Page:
A compromise on Michigan’s energy plan
A comprehensive energy package that has been working its way through the Legislature has reached a crucial stage. After months of public hearings and workgroup meetings, the Michigan House and Senate passed their versions of two bills that would determine the state’s energy policy for years to come.
As is often the case with complex legislation, the final details will be negotiated in conference committees – one for each bill. Three senators and three representatives will serve on each of the committees, and I was appointed to both of them. These committees will play a key role in determining the final product that both the House and Senate will approve before the legislation is signed into law.
This could have a lasting impact on the future of energy production in our state. As someone who worked in the private sector purchasing energy and helped develop Michigan’s current energy policy during my time in the House, I have a solid understanding of the issues at hand.
The first part of the package, House Bill 5524, deals with public utility regulations and seeks to balance the needs of providing electricity at an affordable rate with the need to significantly upgrade the infrastructure that supplies that power. Michigan is at a historic crossroads as it determines our own energy future and works to create jobs in the energy field and not become more dependent on other states or countries for our energy needs. We must also update our energy structure in a way that provides incentives for current suppliers to expand their presence in our communities, while maintaining the healthy competition with innovative upstarts that currently exist.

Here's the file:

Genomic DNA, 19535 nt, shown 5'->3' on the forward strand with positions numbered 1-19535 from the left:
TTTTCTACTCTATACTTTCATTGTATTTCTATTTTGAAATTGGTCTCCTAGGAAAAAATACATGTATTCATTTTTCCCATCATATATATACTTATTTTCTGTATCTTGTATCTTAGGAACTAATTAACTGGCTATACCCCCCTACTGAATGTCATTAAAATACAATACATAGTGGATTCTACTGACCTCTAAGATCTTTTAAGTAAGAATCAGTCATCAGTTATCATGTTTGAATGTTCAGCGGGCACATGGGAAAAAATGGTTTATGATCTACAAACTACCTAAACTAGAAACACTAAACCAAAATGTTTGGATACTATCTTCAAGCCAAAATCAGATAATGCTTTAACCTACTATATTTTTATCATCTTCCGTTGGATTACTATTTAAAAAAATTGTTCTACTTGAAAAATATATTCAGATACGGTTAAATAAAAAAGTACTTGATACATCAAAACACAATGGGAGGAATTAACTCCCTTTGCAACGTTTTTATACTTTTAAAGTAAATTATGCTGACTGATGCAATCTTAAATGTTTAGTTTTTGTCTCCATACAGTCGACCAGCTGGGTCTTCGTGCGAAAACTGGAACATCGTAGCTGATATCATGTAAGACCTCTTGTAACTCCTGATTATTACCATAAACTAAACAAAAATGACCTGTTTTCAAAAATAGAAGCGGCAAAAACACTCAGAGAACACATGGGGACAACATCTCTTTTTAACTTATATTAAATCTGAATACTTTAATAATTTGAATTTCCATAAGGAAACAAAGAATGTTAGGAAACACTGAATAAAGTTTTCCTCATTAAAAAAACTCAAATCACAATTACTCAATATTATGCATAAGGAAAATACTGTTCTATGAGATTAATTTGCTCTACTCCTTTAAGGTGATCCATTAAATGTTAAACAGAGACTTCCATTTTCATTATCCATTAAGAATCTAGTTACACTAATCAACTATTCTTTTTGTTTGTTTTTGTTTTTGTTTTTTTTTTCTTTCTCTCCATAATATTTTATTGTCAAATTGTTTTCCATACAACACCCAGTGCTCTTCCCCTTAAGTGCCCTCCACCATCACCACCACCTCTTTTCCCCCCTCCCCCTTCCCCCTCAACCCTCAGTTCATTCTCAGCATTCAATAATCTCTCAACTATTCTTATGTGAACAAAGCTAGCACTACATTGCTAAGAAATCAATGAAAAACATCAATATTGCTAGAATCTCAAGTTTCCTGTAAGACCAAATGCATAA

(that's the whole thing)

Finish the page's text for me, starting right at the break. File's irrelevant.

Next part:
The second part of the package, Senate Bill 213, addresses the need for renewable energy standards in Michigan. We need to diversify our energy production methods, and I strongly encourage businesses to develop clean, reliable and affordable energy for our future. Instituting a government mandate would be both unrealistic for businesses and costly for residents. In these tough economic times, there must be a way to integrate renewable energy into the system while also providing Michigan’s residents with a minimal rate increase.
As a veteran of legislative compromise, I would warn the public to be wary of biased outside groups and their over-the-top efforts to influence the debate. Creative media stunts and catchy one-liners are no substitute for reasoned debate among the conference committee members, industry experts and legislative leaders. I am certain that each of the lawmakers on these committees will take great care to develop legislation that is fair to all interested parties. From environmental groups to the public utility providers and, most importantly, to you the consumers, we will be mindful of the long-term costs and benefits of any proposal.
I am confident that if we avoid partisan sniping and come together as dedicated public servants seeking to make Michigan a destination for both people and businesses, we will reach a balanced compromise that can makes us all proud.
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Posted: Wednesday, August 06, 2008
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